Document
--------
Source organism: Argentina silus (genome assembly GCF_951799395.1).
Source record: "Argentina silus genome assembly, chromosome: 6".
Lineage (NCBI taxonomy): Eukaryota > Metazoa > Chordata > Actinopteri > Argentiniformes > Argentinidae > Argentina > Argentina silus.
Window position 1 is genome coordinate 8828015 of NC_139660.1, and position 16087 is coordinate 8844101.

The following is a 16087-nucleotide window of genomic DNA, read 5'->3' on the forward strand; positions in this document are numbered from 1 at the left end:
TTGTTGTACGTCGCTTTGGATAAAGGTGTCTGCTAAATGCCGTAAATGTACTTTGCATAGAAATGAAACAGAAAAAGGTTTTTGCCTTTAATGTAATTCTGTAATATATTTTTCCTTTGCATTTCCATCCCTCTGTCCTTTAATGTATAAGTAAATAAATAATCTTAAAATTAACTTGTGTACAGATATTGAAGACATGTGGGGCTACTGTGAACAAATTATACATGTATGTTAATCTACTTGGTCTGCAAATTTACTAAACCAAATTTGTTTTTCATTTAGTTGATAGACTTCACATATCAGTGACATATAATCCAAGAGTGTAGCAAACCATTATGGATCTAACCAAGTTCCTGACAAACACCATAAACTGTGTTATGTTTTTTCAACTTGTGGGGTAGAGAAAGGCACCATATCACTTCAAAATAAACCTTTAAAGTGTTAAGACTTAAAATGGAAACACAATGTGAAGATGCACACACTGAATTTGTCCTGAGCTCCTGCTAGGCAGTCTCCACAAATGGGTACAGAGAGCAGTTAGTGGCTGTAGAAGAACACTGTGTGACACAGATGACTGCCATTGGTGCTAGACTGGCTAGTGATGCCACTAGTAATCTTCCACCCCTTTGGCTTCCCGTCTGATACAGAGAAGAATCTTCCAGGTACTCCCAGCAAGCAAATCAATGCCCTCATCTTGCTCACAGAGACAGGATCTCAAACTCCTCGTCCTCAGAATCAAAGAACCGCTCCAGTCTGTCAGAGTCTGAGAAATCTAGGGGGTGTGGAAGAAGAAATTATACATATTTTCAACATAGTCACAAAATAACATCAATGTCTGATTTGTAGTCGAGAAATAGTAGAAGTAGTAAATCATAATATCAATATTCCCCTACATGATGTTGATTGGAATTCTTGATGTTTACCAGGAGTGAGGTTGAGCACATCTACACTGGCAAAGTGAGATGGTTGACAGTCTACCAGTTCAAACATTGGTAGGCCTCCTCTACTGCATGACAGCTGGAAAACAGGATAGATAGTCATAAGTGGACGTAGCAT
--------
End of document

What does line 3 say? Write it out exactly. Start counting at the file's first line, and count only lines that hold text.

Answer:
Lineage (NCBI taxonomy): Eukaryota > Metazoa > Chordata > Actinopteri > Argentiniformes > Argentinidae > Argentina > Argentina silus.